Research reveals that adults with Aspergers (High-Functioning Autism) appear to have trouble using theory of mind to make moral judgments in certain situations. Specifically, the study found that Aspergers adults were more likely than neurotypical subjects to blame someone for accidentally causing harm to another person. This shows that the judgments of people with Aspergers rely more on the outcome of the incident than on an understanding of the person’s intentions.
For example, in one scenario, James and a friend are snowmobiling in an area known for loose snow. The friend asks James if he should take an easterly route around a row of pine trees. James has just read that avoiding the west slope is the safest way to go, and so he tells his friend that it should be O.K. to head east. The friend takes off in that direction and starts an avalanche which quickly overtakes him and buries him alive. In this scenario, the researchers found that Aspergers adults are more likely than neurotypicals to blame James for his friend’s death – even though James believed the slope was harmless.
Most kids develop theory-of-mind ability around age 4 or 5, which can be demonstrated experimentally with “false-belief” tests. For example, a youngster is shown two dolls, “Jane” and “Barbara.” The experimenter puts on a skit in which Jane puts a marble in a basket and then leaves the scene. While Jane is away, Barbara moves the marble from the basket to a box. The experimenter asks the child where Jane will look for the marble when she returns. Giving the correct answer (that Jane will look in the basket) requires an understanding that others have beliefs that may differ from our own knowledge of the world – and from reality. Previous studies have shown that kids with Aspergers develop this ability later than neurotypical kids.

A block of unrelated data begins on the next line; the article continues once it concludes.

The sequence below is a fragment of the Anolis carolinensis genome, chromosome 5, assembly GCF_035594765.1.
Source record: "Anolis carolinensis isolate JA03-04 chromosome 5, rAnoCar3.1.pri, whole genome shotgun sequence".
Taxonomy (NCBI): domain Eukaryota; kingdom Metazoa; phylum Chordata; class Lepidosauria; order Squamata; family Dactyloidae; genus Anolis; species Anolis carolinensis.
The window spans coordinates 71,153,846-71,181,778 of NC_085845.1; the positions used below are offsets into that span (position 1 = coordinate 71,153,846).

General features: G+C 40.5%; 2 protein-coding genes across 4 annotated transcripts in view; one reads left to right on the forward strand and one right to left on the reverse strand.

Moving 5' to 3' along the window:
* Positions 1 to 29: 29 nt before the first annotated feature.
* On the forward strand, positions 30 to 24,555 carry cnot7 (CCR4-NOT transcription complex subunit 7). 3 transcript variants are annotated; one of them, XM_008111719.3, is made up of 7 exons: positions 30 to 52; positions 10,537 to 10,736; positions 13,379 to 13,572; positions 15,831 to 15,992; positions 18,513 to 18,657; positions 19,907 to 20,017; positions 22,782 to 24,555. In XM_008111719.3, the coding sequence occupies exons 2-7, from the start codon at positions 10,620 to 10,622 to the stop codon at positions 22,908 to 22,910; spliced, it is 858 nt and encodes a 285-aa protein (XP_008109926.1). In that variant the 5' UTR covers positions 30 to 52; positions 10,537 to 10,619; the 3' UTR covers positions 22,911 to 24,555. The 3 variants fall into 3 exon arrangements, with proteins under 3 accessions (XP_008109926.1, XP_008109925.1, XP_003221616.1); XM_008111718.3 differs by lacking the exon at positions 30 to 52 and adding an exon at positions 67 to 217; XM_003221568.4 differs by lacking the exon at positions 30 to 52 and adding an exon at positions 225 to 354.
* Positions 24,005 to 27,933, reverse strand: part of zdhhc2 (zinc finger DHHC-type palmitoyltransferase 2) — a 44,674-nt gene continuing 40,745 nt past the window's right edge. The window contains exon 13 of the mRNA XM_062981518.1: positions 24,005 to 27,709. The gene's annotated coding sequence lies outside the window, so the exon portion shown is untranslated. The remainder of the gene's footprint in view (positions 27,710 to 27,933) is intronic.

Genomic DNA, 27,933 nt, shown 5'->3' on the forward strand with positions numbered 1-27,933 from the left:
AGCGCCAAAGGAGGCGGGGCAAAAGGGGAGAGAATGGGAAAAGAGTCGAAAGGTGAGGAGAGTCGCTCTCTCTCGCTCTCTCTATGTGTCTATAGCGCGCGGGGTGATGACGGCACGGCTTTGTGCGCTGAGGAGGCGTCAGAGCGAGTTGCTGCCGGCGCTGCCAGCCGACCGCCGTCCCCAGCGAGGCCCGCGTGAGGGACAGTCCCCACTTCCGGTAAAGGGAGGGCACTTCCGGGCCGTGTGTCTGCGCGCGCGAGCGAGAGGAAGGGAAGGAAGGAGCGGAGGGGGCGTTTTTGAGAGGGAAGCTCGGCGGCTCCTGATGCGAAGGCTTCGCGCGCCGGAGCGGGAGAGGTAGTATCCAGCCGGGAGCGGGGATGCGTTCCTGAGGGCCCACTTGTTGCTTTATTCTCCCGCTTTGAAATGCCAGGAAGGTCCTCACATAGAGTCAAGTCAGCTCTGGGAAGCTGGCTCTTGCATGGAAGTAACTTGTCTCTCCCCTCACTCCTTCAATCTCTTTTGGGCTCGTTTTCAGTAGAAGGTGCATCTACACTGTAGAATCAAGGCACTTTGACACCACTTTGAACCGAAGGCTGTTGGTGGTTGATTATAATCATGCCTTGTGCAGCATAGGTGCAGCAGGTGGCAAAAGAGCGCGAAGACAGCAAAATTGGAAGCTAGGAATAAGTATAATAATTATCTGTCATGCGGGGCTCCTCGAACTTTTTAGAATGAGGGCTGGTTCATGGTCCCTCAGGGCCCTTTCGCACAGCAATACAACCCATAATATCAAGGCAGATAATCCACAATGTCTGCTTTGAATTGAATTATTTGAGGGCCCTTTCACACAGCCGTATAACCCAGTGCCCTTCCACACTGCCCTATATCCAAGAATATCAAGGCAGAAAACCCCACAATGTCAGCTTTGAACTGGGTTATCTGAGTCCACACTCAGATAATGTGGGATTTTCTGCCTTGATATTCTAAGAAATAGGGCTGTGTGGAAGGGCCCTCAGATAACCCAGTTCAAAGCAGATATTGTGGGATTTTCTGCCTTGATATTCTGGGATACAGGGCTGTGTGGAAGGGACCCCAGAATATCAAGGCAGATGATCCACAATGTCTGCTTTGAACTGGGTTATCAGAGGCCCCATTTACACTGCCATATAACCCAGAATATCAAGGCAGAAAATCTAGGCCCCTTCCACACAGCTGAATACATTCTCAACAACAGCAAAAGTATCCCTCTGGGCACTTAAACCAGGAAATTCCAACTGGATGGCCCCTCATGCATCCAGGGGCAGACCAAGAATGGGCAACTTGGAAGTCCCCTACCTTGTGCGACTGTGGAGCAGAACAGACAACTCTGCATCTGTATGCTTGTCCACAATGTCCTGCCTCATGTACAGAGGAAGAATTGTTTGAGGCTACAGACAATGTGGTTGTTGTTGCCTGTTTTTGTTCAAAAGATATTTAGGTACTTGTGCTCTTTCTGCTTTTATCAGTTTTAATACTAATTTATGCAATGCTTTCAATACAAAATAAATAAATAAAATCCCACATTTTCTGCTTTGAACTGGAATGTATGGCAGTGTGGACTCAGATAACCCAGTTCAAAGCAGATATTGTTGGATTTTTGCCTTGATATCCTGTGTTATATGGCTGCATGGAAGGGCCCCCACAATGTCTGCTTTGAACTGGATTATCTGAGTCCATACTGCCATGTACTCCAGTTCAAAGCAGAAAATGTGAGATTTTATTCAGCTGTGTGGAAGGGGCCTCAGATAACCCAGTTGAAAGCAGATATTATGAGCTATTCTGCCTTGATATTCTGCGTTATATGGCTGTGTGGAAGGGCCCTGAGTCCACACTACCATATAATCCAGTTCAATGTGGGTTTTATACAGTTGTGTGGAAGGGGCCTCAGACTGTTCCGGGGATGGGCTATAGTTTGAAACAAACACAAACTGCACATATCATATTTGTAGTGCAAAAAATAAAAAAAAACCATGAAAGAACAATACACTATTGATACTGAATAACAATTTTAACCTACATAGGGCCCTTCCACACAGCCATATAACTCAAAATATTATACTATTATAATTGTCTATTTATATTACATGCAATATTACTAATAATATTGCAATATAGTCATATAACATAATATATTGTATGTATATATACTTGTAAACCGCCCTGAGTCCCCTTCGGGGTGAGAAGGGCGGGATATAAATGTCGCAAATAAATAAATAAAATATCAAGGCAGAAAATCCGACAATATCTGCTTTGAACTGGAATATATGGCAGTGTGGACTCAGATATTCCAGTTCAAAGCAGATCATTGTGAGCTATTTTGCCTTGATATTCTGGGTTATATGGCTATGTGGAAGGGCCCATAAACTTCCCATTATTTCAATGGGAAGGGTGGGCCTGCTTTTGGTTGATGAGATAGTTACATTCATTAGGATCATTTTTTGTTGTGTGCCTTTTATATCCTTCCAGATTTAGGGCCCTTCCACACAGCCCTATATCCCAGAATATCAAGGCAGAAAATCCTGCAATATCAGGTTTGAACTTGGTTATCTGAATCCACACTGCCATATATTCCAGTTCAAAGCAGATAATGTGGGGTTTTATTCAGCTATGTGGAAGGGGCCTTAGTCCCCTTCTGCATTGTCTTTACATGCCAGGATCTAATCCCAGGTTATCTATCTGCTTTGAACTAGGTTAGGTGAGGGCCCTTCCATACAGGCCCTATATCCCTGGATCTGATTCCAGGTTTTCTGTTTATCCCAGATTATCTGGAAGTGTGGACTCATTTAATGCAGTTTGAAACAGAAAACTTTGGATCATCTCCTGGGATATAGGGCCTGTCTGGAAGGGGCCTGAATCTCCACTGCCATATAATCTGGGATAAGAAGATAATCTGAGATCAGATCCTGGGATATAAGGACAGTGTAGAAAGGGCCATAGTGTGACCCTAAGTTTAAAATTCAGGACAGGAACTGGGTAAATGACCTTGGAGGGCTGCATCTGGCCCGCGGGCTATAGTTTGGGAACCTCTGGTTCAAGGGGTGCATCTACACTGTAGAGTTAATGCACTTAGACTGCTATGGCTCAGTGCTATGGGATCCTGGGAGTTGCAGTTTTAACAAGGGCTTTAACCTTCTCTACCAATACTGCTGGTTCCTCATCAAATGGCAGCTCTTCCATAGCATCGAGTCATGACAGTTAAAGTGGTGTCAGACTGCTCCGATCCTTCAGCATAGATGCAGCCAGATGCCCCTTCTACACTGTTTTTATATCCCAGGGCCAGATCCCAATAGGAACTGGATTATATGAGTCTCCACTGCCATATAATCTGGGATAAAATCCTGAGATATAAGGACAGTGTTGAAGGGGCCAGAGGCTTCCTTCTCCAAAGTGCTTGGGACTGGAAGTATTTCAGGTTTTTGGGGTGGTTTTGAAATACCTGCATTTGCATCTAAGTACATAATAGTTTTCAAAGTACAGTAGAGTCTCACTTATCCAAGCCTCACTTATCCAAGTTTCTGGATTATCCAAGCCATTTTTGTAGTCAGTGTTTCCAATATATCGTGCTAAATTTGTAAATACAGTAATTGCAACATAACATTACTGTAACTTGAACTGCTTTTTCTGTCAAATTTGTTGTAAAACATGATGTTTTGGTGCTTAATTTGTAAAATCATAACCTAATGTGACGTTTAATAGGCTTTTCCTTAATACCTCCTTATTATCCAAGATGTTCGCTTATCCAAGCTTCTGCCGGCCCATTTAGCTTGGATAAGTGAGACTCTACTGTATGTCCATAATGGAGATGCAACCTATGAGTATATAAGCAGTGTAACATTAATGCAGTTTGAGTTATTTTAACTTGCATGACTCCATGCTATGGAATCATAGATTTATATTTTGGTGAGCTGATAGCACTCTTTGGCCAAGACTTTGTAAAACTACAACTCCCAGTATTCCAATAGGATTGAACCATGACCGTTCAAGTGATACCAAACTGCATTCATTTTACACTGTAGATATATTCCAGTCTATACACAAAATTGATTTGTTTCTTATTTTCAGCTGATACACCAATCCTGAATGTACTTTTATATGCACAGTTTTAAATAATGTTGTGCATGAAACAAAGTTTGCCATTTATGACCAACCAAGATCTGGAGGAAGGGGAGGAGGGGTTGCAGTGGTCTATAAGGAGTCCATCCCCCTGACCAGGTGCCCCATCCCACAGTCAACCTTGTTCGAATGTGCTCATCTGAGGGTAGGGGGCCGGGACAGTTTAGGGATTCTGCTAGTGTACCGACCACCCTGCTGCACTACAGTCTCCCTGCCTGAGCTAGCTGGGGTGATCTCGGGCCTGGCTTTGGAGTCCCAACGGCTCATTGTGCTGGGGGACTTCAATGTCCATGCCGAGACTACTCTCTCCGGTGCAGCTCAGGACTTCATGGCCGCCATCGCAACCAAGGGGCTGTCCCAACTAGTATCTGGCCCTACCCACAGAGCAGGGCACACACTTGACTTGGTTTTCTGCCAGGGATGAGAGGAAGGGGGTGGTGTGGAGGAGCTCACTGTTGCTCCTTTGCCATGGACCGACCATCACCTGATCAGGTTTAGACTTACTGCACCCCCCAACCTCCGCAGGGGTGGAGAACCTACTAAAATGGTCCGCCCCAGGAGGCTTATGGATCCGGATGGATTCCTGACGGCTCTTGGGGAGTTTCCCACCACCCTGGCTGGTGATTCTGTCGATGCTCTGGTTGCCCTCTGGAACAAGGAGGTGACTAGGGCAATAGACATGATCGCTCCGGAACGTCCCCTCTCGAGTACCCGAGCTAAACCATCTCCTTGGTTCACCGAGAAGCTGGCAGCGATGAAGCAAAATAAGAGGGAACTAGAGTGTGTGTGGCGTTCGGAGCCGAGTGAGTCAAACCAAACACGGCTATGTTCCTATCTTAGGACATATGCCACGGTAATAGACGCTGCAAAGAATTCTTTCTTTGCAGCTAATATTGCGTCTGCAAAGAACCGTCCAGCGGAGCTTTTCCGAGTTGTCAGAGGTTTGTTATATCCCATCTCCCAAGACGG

Individuals with Aspergers often develop compensatory mechanisms to deal with their difficulties in understanding the thoughts of others. The details of these mechanisms are unknown, but they allow the person with Aspergers to function in society and to pass simple experimental tests (e.g., determining whether someone has committed a societal “faux pas”). However, the scenarios used in the study were constructed in a way that there is no easy way to compensate for impaired theory of mind. The researchers tested 13 ASD adults and 13 non-ASD adults on about 50 scenarios similar to the snowmobiling example above.
On researcher used the same hypothetical scenarios to test the moral judgments of a group of patients with damage to the ventromedial prefrontal cortex (VMPC), a part of the prefrontal cortex (where planning, decision-making, and other complex cognitive tasks occur). Those patients understand other people’s intentions, but they lack the emotional outrage that usually occurs in cases where someone tries (but fails) to harm someone else. For example, they would more easily forgive someone who offers mushrooms he believes to be poisonous to a friend, if the mushrooms turn out to be harmless.
While some ASD adults are unable to process mental-state information and understand that other people can have innocent intentions, the issue with VMPC patients is that they could understand information but did not respond emotionally to that information. Putting these two pieces together could help neuroscientists come up with a more thorough picture of how the brain constructs morality.
Previous studies have shown that theory of mind appears to be seated in a brain region called the right temporoparietal junction (TPJ). In ongoing studies, the researchers are studying whether ASD patients have irregular activity in the right TPJ while performing the moral judgment tasks used in the study.